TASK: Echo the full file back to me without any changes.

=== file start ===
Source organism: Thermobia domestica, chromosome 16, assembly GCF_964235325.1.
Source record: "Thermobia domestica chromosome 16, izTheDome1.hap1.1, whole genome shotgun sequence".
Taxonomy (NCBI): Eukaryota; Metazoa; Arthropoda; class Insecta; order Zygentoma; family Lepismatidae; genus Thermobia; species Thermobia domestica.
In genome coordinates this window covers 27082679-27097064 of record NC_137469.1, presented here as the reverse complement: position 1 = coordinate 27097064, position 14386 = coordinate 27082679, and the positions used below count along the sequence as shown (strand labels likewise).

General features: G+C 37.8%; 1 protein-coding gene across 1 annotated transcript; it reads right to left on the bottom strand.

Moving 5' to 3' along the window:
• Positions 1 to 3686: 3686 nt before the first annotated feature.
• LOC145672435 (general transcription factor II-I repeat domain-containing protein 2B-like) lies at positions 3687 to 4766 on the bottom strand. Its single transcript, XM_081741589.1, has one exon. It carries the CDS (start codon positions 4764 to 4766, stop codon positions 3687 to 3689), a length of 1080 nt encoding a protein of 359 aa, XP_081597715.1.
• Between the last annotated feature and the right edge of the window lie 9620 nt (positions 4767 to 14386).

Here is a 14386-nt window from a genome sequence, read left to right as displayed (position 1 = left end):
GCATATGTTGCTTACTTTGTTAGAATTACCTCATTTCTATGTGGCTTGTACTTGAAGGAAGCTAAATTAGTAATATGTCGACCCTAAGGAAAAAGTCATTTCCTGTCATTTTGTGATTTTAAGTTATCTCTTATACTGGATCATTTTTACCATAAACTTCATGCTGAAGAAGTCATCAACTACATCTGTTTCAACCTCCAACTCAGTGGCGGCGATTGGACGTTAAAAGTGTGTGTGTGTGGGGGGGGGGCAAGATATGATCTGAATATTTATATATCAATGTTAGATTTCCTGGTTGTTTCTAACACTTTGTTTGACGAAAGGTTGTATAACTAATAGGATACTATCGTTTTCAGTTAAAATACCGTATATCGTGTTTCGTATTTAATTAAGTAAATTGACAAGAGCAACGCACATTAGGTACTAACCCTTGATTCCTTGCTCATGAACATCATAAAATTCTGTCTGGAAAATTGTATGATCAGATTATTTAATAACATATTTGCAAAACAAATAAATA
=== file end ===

Source organism: Thermobia domestica, chromosome 16, assembly GCF_964235325.1.
Source record: "Thermobia domestica chromosome 16, izTheDome1.hap1.1, whole genome shotgun sequence".
Taxonomy (NCBI): Eukaryota; Metazoa; Arthropoda; class Insecta; order Zygentoma; family Lepismatidae; genus Thermobia; species Thermobia domestica.
In genome coordinates this window covers 27082679-27097064 of record NC_137469.1, presented here as the reverse complement: position 1 = coordinate 27097064, position 14386 = coordinate 27082679, and the positions used below count along the sequence as shown (strand labels likewise).

General features: G+C 37.8%; 1 protein-coding gene across 1 annotated transcript; it reads right to left on the bottom strand.

Moving 5' to 3' along the window:
• Positions 1 to 3686: 3686 nt before the first annotated feature.
• LOC145672435 (general transcription factor II-I repeat domain-containing protein 2B-like) lies at positions 3687 to 4766 on the bottom strand. Its single transcript, XM_081741589.1, has one exon. It carries the CDS (start codon positions 4764 to 4766, stop codon positions 3687 to 3689), a length of 1080 nt encoding a protein of 359 aa, XP_081597715.1.
• Between the last annotated feature and the right edge of the window lie 9620 nt (positions 4767 to 14386).

Here is a 14386-nt window from a genome sequence, read left to right as displayed (position 1 = left end):
GCATATGTTGCTTACTTTGTTAGAATTACCTCATTTCTATGTGGCTTGTACTTGAAGGAAGCTAAATTAGTAATATGTCGACCCTAAGGAAAAAGTCATTTCCTGTCATTTTGTGATTTTAAGTTATCTCTTATACTGGATCATTTTTACCATAAACTTCATGCTGAAGAAGTCATCAACTACATCTGTTTCAACCTCCAACTCAGTGGCGGCGATTGGACGTTAAAAGTGTGTGTGTGTGGGGGGGGGGCAAGATATGATCTGAATATTTATATATCAATGTTAGATTTCCTGGTTGTTTCTAACACTTTGTTTGACGAAAGGTTGTATAACTAATAGGATACTATCGTTTTCAGTTAAAATACCGTATATCGTGTTTCGTATTTAATTAAGTAAATTGACAAGAGCAACGCACATTAGGTACTAACCCTTGATTCCTTGCTCATGAACATCATAAAATTCTGTCTGGAAAATTGTATGATCAGATTATTTAATAACATATTTGCAAAACAAATAAATA